Mφs were infected with T. cruzi for 1 h, washed to remove free parasites, and then incubated for up to 18 h, as above. Cells were incubated with 5 µM Carboxymethyl-2′,7′-dichlorodihydrofluorescein diacetate (CM-H2DCF-DA, from Life Technologies, Ex495/Em527, fluoresces green upon oxidation by intracellular ROS) for 30 min, and the fluorescence was recorded using a SpectraMax M5 microplate reader. In some experiments, cells were incubated for 30 min with 5 µM dihydroethidium. (DHE, Ex518nm/Em605nm, fluoresces red upon oxidation and binds DNA). Micrographs of DCF or DHE fluorescence were visualized on an Olympus BX-15 microscope, and images were captured by using a mounted digital camera (magnification 40X).

ROS release in supernatants was determined by an Amplex red assay. Briefly, 50 µl of supernatants from infected mφs were added in triplicate to 96-well, flat-bottomed plates, and mixed with a similar volume of 100 µM 10-acetyl 3, 7-dihydroxyphenoxazine (Amplex Red, Life Technologies) and 0.3 U/ml horseradish peroxidase. The H2O2-dependent oxidation of Amplex red to red fluorescent resorufin (Ex563nm/Em587nm) was recorded as above (standard curve: 50 nM - 5 µM H2O2) [21].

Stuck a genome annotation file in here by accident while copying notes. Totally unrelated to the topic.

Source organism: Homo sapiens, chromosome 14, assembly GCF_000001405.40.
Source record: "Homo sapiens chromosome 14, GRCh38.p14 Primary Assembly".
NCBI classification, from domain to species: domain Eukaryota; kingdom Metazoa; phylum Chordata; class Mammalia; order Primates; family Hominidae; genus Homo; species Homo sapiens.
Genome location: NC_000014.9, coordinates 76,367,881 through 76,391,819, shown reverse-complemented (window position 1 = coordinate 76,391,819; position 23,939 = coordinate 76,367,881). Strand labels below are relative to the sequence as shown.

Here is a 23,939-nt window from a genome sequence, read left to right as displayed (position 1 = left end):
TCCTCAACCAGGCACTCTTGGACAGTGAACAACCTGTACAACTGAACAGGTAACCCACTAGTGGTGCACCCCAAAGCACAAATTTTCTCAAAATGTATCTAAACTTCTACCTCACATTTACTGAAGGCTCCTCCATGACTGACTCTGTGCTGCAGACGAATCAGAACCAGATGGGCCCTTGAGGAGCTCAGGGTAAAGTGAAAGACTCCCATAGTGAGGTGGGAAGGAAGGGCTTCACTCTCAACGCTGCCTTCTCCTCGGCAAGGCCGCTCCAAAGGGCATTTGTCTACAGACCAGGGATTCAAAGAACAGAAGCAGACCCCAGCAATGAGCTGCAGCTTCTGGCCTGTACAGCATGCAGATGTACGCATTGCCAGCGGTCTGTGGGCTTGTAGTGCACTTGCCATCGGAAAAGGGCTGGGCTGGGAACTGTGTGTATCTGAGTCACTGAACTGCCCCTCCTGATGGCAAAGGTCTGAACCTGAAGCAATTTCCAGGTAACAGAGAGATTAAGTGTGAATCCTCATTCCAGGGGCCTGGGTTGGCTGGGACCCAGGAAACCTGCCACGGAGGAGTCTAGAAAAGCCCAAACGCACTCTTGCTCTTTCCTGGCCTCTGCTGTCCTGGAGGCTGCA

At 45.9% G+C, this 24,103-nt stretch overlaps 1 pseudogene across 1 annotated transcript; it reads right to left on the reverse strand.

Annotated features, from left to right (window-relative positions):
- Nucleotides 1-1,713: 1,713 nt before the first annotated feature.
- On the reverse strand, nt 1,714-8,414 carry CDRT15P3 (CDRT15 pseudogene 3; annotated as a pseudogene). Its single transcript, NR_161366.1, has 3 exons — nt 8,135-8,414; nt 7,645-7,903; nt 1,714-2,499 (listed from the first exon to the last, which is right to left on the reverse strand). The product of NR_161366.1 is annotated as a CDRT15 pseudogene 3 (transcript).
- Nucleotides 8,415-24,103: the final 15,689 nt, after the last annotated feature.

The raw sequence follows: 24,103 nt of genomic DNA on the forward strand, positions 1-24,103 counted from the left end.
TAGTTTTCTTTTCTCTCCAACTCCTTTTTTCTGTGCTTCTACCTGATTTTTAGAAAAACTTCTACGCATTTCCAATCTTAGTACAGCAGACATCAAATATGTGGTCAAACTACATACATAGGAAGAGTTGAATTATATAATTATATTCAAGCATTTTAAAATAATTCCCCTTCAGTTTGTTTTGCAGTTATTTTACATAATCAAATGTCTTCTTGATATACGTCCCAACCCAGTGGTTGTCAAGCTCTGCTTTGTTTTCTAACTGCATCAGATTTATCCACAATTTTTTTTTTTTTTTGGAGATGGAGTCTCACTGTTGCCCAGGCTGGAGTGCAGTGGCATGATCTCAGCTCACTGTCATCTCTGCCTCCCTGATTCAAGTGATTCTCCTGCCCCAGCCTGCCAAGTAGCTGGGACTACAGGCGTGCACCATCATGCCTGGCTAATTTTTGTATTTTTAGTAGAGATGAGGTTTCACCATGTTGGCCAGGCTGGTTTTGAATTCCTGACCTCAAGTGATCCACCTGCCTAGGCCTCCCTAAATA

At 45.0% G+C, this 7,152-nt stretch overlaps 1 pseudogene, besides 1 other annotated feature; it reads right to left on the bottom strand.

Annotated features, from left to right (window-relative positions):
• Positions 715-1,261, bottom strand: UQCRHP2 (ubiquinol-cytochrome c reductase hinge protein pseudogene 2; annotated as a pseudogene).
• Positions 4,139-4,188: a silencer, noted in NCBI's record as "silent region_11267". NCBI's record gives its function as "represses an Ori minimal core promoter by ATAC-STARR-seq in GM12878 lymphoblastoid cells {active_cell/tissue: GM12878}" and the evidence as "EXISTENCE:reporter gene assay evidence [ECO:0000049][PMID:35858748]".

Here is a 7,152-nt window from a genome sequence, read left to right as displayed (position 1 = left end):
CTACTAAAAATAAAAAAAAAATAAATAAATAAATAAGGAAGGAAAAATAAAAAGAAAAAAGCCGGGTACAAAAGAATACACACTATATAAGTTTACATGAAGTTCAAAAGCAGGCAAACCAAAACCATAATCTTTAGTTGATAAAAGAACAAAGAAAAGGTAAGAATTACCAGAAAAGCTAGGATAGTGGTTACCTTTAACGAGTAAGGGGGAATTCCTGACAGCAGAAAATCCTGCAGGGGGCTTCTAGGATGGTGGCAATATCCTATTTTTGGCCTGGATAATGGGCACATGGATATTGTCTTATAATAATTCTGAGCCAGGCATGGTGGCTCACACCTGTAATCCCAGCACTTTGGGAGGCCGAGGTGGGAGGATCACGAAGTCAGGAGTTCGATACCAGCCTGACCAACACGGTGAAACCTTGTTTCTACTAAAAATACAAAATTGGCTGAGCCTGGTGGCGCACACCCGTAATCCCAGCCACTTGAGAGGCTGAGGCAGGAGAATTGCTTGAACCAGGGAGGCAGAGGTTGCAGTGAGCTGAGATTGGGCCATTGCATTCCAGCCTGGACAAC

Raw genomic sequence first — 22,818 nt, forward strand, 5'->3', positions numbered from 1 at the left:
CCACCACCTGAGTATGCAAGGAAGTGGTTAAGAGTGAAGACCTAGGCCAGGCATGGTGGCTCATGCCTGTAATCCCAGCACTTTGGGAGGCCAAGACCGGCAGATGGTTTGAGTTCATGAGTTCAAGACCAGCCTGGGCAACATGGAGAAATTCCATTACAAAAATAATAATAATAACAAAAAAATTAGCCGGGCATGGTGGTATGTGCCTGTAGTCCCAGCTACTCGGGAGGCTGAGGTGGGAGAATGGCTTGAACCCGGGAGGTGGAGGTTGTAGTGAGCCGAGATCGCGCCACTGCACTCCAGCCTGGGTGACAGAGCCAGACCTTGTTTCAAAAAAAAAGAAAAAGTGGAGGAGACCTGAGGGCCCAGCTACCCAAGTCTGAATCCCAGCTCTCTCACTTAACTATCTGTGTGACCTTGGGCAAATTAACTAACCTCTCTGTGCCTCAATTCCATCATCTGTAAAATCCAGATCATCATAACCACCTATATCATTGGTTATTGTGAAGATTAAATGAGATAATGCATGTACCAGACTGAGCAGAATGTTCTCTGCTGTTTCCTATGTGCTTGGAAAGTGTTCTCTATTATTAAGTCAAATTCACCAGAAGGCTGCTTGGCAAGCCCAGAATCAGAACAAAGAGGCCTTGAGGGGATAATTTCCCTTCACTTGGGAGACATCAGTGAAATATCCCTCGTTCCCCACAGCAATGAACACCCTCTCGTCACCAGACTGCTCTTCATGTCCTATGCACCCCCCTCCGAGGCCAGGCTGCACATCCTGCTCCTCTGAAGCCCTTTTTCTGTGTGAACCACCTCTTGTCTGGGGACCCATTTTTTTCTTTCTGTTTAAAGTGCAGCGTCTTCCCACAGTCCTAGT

The NO level (indicator of iNOS activity) was monitored by the Greiss reagent assay and by using the Nitrate/Nitrite Colorimetric Assay Kit (Cayman, Ann Arbor, MI). Briefly, culture supernatants (50 µl) were reduced with 0.01 unit/100 µl of nitrite reductase, and incubated for 10 min with 100 µl of 1% sulfanilamide prepared in 5% phosphoric acid/0.1% N-(1-napthyl) ethylenediamine dihydroChloride (1∶1, v/v). After incubation for 10 min, formation of diazonium salt was monitored at 545 nm (standard curve: 2–50 µM sodium nitrite).